Klein in hot wa­ter as Azad and Slater pun­ish weak Lan­cashire at­tack

The Daily Telegraph - Business - - Sport Cricket - Bob Willis Tro­phy By Scyld Berry at Worces­ter Le­ices­ter­shire (183-2) trail Lan­cashire (322) by 139 runs

Don Brad­man and his dou­ble-hun­dreds have for­ever linked New Road at Worces­ter with the start of the English sea­son. Ex­cept this county sea­son has be­gun in Au­gust, not April, and this Bob Willis Tro­phy match does not in­volve Worces­ter­shire at all, but is a home game for Lan­cashire.

Such anom­alies have hap­pened be­fore – Mid­dle­sex hosted a game at Chelms­ford on the eve of a Lord’s Cup fi­nal, while Sur­rey re­lo­cated to Lord’s in 1914 when the Oval was req­ui­si­tioned for war – and this game was to have been staged at Leices­ter un­til their lock­down.

There­upon it be­came a Lan­cashire home game, ex­cept they did not have a ground be­cause Old Traf­ford is be­ing pre­pared for Wed­nes­day’s first Test against Pak­istan, and Aig­burth is un­avail­able.

Both Lan­cashire and Le­ices­ter­shire are stay­ing in the newish ho­tel at the ground, but on sep­a­rate floors, which should en­sure there are no reper­cus­sions or reprisals fol­low­ing the in­ci­dent when Le­ices­ter­shire’s left-arm pace bowler Di­eter Klein threw the ball at, and hurt, Lan­cashire’s Danny Lamb.

It is for the match ref­eree, Alec Swann, to de­cide whether there should be any punishment be­yond the five-run penalty im­posed at the time by the um­pires.

The in­ci­dent hap­pened when Lan­cashire were ex­tend­ing their overnight 265 for six to 322 on a dry pitch, be­fore Le­ices­ter­shire replied with 183 for two.

Klein, bowl­ing round the wicket, was straight-driven by Lan­cashire’s young all-rounder Lamb, one of many young­sters try­ing to make an im­pres­sion in this mini-sea­son in the ab­sence of most overseas play­ers.

Lamb mid­dled his straight drive so the ball sped back to Klein, who threw the ball back and hit Lamb on his left foot. Klein walked to­wards the bats­man with his arm raised in ad­mis­sion of his er­ror, but Lamb was slumped on his knees and look­ing at the ground.

Klein had pre­tended to throw sev­eral times be­fore, on days one and two, but throw­ing the ball as he did was a clear in­fringe­ment of Law 42.3 on the sub­ject of “throw­ing the ball at a player, um­pire or another per­son in an in­ap­pro­pri­ate and dan­ger­ous man­ner”.

It was not a mit­i­gat­ing cir­cum­stance that a witty tweeter was to ob­serve that the in­ci­dent marked a se­ri­ous “D. Klein in play­ers’ be­hav­iour”. Klein is also an in­ter­na­tional crick­eter: born in South Africa, he has rep­re­sented Ger­many in T20 in­ter­na­tion­als, and had a good game against Spain.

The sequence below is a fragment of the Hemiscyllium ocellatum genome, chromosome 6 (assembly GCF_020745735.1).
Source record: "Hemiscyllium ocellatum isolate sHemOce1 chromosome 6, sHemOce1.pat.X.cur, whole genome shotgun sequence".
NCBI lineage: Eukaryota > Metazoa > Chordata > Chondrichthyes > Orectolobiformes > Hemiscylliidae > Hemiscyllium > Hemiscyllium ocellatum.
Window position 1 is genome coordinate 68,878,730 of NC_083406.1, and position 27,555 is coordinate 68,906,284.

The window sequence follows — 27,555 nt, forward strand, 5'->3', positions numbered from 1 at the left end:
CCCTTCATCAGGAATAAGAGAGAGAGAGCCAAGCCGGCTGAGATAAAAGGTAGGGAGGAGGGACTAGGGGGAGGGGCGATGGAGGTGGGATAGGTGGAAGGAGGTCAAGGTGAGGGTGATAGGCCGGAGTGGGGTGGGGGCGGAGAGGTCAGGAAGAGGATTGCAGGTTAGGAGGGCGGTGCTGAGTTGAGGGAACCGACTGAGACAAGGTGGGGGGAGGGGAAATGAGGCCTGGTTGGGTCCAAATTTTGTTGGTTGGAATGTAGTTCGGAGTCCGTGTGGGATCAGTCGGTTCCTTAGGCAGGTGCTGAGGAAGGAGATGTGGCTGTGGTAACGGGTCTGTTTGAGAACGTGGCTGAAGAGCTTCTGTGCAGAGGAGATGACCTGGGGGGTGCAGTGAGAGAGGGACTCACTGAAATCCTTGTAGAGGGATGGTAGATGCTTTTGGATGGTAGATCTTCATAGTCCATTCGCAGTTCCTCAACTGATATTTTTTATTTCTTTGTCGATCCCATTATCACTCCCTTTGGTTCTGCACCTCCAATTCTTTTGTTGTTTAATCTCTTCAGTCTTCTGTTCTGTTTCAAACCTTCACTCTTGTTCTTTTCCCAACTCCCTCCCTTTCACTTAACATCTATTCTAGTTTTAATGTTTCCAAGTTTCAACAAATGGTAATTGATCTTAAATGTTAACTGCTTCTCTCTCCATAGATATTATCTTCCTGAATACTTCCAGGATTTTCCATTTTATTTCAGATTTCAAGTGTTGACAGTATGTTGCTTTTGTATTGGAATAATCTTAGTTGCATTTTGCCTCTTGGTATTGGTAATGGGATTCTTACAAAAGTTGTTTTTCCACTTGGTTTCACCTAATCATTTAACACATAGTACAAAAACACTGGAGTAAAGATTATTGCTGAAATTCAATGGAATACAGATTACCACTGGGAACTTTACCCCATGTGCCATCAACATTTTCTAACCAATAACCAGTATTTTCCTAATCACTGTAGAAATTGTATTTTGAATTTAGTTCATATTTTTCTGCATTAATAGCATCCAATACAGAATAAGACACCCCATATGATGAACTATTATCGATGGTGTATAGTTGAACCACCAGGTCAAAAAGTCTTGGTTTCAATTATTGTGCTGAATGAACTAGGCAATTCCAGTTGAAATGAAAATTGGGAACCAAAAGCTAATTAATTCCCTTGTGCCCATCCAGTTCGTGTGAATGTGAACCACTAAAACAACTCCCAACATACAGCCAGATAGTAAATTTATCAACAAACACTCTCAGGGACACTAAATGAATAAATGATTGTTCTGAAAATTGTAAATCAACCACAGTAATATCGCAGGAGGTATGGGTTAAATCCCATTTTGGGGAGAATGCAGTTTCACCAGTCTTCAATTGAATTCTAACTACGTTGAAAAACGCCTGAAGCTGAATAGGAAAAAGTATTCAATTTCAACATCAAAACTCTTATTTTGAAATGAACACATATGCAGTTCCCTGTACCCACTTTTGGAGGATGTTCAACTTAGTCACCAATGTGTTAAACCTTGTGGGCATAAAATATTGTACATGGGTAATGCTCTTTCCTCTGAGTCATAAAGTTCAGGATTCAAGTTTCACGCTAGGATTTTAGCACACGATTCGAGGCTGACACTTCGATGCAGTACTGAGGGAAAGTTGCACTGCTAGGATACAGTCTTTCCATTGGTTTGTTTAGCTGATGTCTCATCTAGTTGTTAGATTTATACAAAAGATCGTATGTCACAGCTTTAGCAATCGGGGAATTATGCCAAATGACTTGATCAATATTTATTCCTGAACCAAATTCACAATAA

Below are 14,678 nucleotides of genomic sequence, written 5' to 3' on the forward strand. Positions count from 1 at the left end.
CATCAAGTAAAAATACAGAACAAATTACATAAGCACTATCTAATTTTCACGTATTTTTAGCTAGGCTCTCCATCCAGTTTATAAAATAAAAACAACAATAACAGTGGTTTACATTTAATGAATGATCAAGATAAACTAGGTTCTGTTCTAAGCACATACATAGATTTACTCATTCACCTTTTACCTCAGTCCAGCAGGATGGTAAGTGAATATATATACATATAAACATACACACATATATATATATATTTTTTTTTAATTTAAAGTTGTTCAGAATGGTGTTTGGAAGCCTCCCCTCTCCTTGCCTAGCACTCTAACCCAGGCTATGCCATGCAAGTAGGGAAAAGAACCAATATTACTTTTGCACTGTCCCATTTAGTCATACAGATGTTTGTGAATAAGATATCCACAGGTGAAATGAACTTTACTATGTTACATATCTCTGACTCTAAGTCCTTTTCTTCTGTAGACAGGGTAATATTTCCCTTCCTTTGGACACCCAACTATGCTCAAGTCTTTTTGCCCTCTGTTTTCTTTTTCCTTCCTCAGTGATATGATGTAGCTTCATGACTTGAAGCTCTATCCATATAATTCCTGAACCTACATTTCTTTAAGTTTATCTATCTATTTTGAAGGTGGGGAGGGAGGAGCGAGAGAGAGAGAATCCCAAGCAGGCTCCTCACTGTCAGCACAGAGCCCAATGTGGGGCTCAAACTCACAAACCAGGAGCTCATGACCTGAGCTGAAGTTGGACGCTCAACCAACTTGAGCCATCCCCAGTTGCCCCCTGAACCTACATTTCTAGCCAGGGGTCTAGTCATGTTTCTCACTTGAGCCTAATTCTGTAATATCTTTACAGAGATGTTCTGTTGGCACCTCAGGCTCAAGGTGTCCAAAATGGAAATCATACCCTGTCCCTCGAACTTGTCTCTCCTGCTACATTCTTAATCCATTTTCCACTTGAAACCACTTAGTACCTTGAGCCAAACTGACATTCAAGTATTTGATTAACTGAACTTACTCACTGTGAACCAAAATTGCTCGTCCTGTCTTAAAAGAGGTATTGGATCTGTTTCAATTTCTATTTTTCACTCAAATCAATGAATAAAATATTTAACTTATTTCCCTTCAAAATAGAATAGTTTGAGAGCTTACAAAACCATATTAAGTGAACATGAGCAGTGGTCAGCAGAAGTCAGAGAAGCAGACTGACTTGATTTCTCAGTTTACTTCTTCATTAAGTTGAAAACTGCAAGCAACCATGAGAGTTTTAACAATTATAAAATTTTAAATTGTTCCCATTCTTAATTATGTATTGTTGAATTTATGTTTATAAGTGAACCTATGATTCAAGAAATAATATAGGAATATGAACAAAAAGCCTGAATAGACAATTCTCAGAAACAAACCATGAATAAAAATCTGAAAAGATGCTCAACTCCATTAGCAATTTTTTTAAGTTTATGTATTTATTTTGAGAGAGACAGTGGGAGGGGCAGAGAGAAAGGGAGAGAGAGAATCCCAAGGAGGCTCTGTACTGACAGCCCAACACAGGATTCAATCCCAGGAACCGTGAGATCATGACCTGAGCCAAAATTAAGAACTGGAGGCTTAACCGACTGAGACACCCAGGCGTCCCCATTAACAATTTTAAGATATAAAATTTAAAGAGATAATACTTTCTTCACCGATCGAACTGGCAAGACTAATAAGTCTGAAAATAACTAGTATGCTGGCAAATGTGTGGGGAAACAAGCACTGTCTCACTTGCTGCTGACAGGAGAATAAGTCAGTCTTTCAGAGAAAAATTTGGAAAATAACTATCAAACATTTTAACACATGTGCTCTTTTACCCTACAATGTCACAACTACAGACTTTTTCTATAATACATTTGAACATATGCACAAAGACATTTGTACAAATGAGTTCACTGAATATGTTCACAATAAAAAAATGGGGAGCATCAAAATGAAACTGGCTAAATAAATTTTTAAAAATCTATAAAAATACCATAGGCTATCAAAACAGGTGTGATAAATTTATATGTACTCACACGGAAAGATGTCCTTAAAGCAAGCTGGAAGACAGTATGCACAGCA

The se­nior um­pire, Nick Cook, who had im­posed a five­point penalty be­fore for the same of­fence, strolled over to his square-leg col­league, Rob White, to check that Lamb had not tried to take a run – if Lamb had moved out of his crease, it was only a few inches, but there was no side-on cam­era to con­firm.

Cook passed judg­ment as the cathe­dral bells tolled noon. Both in real time and as a re­play the in­ci­dent was un­ac­cept­able, but not the gravest vi­o­la­tion.

The rest of the day be­longed to Le­ices­ter­shire, rather sur­pris­ingly, as they had fin­ished bot­tom of the Se­cond Di­vi­sion last sea­son, whereas Lan­cashire had topped it.

Their open­ing pair of Has­san Azad and Ben Slater put on a first-wicket stand of 153 at an old-fash­ioned pace of 58 overs, with Slater go­ing on to his sixth first-class cen­tury and fin­ish­ing on 104 off 223 balls. He has been loaned by Not­ting­hamshire for a fort­night, that is for a cou­ple of Bob Willis Tro­phy games, and might have that ex­tended as a rare case of a Notts player go­ing to Leices­ter, rather than the other way around.

Lan­cashire are lack­ing a whole co­hort of bowlers: James An­der­son, Richard Glee­son and Saqib Mah­mood are on Eng­land Test or one-day in­ter­na­tional du­ties, Matt Parkin­son was in­jured on ODI duty, while Gra­ham Onions nig­gled his back on the morn­ing of this game and Luke Wood is also in­jured.

This left Lan­cashire hav­ing to select three first-class debu­tants: a right-arm pace bowler in Ed Moul­ton, a tall left-arm spin­ner in Tom Hart­ley, who is start­ing to find turn, and last year’s Eng­land Un­der-19 cap­tain Ge­orge Balder­son, a com­ing all-rounder.

Hart­ley took his maiden first­class wicket when Azad edged a bat-pad catch to short leg. As left­handed open­ers go, Azad is more cau­tious than Slater, and has the man­ner­ism of point­ing his bat in the air above the bowler’s head be­fore bring­ing it down.

But it is noth­ing quirky com­pared to Rory Burns, and he used his feet to pace and spin to avoid be­ing bogged down.

At least Lan­cashire and Le­ices­ter­shire have only had to en­dure plague and pesti­lence, whereas Worces­ter has suf­fered flood as well – six in­un­da­tions last win­ter.

Good start: Ben Slater, on loan at Le­ices­ter­shire, hit an un­beaten 104

Newspapers in English

Newspapers from UK

© PressReader. All rights reserved.